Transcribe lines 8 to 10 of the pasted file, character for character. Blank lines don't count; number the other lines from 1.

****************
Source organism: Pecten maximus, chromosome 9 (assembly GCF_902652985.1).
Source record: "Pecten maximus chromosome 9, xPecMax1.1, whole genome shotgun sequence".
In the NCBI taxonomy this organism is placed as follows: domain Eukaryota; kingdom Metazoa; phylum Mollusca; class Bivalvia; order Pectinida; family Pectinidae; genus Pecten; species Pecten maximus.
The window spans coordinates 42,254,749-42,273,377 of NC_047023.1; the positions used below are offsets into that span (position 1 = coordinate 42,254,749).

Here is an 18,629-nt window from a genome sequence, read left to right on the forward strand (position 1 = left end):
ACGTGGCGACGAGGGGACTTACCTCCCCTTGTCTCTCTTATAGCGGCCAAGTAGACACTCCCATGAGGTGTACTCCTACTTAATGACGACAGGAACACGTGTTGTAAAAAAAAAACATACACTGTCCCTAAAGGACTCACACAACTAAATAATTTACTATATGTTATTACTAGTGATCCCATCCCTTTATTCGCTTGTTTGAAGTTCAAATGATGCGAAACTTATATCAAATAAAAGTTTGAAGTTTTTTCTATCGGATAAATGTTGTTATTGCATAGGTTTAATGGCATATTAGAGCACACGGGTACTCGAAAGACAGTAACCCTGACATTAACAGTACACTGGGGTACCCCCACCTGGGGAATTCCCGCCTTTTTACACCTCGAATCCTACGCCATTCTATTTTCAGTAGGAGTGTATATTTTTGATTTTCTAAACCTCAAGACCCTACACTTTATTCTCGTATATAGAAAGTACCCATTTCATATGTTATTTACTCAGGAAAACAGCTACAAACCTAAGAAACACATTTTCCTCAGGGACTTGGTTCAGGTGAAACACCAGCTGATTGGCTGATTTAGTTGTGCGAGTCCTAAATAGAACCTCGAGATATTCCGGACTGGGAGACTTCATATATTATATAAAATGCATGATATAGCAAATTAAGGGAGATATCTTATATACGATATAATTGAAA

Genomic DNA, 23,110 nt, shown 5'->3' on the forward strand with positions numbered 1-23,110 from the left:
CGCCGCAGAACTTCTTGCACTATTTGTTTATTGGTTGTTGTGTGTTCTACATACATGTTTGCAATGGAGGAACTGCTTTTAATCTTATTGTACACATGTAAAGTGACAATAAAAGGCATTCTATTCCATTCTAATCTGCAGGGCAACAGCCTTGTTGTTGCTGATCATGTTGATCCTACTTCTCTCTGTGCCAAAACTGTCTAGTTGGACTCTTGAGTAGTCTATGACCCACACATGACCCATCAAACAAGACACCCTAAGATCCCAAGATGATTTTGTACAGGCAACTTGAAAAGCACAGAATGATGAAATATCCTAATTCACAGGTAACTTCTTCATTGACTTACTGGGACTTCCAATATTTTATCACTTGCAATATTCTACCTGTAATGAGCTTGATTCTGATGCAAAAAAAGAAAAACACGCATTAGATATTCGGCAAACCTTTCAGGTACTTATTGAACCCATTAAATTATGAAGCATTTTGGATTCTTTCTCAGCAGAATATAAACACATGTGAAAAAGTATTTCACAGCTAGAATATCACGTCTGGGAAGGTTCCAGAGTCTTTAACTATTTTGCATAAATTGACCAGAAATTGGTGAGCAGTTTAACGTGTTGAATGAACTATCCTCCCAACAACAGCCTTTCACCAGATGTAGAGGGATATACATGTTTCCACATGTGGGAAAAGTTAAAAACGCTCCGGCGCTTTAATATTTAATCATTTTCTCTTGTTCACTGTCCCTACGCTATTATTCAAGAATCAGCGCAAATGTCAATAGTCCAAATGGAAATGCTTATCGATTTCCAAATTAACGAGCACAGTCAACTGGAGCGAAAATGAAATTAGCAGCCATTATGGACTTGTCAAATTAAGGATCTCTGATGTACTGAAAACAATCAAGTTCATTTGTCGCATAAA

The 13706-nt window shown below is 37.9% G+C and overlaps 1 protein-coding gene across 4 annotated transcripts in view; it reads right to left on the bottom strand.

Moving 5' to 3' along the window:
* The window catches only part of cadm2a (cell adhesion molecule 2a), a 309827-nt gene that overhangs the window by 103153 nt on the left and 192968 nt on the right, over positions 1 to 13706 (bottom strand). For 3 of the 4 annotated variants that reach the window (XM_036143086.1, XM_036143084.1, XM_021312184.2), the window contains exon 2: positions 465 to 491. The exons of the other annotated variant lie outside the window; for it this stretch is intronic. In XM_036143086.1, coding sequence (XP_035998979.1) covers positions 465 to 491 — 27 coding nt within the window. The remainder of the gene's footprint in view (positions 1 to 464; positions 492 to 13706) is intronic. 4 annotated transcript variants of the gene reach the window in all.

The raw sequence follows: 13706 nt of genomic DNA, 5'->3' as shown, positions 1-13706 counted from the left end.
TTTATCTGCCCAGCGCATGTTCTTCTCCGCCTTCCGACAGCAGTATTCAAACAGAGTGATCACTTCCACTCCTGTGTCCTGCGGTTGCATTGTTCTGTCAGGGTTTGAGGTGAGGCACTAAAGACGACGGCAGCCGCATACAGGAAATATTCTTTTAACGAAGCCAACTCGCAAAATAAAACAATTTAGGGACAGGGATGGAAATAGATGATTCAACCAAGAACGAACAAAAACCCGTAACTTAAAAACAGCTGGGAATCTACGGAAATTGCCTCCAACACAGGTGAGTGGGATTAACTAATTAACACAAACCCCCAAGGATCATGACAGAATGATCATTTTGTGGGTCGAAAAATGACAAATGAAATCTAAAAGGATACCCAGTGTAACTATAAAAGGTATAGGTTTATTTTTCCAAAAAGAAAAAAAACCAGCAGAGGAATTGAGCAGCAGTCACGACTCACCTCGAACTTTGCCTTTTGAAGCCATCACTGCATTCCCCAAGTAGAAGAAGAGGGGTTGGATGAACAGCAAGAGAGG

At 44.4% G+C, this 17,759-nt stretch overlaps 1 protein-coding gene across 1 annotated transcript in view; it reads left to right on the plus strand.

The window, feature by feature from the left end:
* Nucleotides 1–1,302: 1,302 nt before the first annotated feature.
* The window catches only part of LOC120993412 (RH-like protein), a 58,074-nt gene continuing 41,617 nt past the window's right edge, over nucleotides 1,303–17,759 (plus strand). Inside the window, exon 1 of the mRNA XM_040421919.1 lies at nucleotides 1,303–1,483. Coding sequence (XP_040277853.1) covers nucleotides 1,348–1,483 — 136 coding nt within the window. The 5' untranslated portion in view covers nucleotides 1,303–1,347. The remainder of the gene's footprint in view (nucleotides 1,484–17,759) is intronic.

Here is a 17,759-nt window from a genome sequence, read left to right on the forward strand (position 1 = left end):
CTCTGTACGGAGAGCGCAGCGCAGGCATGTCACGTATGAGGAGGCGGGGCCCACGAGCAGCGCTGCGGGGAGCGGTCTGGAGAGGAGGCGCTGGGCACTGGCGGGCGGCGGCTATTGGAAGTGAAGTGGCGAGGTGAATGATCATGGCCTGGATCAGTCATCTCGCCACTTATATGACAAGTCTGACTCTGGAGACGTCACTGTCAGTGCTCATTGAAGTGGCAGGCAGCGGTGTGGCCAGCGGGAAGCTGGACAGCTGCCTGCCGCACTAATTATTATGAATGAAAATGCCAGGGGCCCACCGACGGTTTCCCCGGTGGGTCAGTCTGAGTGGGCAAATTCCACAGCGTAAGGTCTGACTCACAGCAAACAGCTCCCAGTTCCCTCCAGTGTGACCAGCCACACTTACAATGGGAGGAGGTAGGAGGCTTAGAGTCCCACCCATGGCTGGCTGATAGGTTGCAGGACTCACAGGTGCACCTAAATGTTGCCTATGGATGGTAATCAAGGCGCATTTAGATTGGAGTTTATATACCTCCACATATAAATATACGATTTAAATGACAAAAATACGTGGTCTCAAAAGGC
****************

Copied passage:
CGCCGCAGAACTTCTTGCACTATTTGTTTATTGGTTGTTGTGTGTTCTACATACATGTTTGCAATGGAGGAACTGCTTTTAATCTTATTGTACACATGTAAAGTGACAATAAAAGGCATTCTATTCCATTCTAATCTGCAGGGCAACAGCCTTGTTGTTGCTGATCATGTTGATCCTACTTCTCTCTGTGCCAAAACTGTCTAGTTGGACTCTTGAGTAGTCTATGACCCACACATGACCCATCAAACAAGACACCCTAAGATCCCAAGATGATTTTGTACAGGCAACTTGAAAAGCACAGAATGATGAAATATCCTAATTCACAGGTAACTTCTTCATTGACTTACTGGGACTTCCAATATTTTATCACTTGCAATATTCTACCTGTAATGAGCTTGATTCTGATGCAAAAAAAGAAAAACACGCATTAGATATTCGGCAAACCTTTCAGGTACTTATTGAACCCATTAAATTATGAAGCATTTTGGATTCTTTCTCAGCAGAATATAAACACATGTGAAAAAGTATTTCACAGCTAGAATATCACGTCTGGGAAGGTTCCAGAGTCTTTAACTATTTTGCATAAATTGACCAGAAATTGGTGAGCAGTTTAACGTGTTGAATGAACTATCCTCCCAACAACAGCCTTTCACCAGATGTAGAGGGATATACATGTTTCCACATGTGGGAAAAGTTAAAAACGCTCCGGCGCTTTAATATTTAATCATTTTCTCTTGTTCACTGTCCCTACGCTATTATTCAAGAATCAGCGCAAATGTCAATAGTCCAAATGGAAATGCTTATCGATTTCCAAATTAACGAGCACAGTCAACTGGAGCGAAAATGAAATTAGCAGCCATTATGGACTTGTCAAATTAAGGATCTCTGATGTACTGAAAACAATCAAGTTCATTTGTCGCATAAA

The 13706-nt window shown below is 37.9% G+C and overlaps 1 protein-coding gene across 4 annotated transcripts in view; it reads right to left on the bottom strand.

Moving 5' to 3' along the window: